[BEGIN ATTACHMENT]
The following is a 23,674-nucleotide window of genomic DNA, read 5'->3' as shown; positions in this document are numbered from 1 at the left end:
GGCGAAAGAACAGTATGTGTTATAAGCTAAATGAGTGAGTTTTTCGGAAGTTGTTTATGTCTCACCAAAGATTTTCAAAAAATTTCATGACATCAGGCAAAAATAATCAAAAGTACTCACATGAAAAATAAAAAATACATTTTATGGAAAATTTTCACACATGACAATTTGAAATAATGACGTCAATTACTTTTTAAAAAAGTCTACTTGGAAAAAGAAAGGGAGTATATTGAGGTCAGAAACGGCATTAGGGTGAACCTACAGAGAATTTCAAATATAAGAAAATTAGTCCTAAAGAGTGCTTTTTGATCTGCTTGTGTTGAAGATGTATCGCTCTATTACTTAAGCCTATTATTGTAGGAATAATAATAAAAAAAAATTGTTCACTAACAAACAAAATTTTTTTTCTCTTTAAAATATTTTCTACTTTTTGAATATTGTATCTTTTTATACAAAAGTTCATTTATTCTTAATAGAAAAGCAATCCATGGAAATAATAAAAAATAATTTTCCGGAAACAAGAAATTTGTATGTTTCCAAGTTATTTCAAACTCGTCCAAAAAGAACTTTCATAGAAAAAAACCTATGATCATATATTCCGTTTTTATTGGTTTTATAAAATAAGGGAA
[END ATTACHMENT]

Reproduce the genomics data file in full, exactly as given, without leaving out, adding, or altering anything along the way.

The following is a 23,674-nucleotide window of genomic DNA, read 5'->3' as shown; positions in this document are numbered from 1 at the left end:
GGCGAAAGAACAGTATGTGTTATAAGCTAAATGAGTGAGTTTTTCGGAAGTTGTTTATGTCTCACCAAAGATTTTCAAAAAATTTCATGACATCAGGCAAAAATAATCAAAAGTACTCACATGAAAAATAAAAAATACATTTTATGGAAAATTTTCACACATGACAATTTGAAATAATGACGTCAATTACTTTTTAAAAAAGTCTACTTGGAAAAAGAAAGGGAGTATATTGAGGTCAGAAACGGCATTAGGGTGAACCTACAGAGAATTTCAAATATAAGAAAATTAGTCCTAAAGAGTGCTTTTTGATCTGCTTGTGTTGAAGATGTATCGCTCTATTACTTAAGCCTATTATTGTAGGAATAATAATAAAAAAAAATTGTTCACTAACAAACAAAATTTTTTTTCTCTTTAAAATATTTTCTACTTTTTGAATATTGTATCTTTTTATACAAAAGTTCATTTATTCTTAATAGAAAAGCAATCCATGGAAATAATAAAAAATAATTTTCCGGAAACAAGAAATTTGTATGTTTCCAAGTTATTTCAAACTCGTCCAAAAAGAACTTTCATAGAAAAAAACCTATGATCATATATTCCGTTTTTATTGGTTTTATAAAATAAGGGAA